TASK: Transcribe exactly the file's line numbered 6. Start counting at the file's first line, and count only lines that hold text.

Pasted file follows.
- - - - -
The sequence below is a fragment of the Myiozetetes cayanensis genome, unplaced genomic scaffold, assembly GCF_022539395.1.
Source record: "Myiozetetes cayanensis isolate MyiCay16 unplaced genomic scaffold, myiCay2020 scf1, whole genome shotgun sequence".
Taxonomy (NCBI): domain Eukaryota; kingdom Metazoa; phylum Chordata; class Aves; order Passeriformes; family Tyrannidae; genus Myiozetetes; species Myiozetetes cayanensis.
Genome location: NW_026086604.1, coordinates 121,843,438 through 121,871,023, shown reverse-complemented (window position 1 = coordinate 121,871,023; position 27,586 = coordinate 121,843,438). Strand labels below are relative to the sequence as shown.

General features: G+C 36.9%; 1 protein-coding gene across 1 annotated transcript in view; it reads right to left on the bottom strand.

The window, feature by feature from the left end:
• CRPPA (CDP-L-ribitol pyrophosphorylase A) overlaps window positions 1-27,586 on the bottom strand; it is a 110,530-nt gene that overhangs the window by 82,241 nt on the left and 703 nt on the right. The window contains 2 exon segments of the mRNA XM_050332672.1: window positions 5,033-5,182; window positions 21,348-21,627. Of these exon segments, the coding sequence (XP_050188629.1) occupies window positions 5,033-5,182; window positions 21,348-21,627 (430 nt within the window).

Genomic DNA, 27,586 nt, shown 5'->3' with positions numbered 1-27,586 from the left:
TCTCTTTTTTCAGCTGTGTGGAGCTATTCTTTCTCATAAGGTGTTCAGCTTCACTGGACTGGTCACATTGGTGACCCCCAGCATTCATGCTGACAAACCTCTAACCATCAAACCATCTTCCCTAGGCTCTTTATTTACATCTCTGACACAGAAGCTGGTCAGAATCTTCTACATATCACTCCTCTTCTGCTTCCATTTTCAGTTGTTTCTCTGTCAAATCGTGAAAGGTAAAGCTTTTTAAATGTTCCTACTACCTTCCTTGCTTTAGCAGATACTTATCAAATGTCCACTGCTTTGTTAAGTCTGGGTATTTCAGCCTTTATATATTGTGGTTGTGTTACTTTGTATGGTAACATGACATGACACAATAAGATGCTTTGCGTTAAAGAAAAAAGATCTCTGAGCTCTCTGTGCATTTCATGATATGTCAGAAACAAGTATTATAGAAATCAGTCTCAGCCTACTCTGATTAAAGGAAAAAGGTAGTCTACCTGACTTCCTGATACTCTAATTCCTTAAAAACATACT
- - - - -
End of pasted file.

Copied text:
The window, feature by feature from the left end: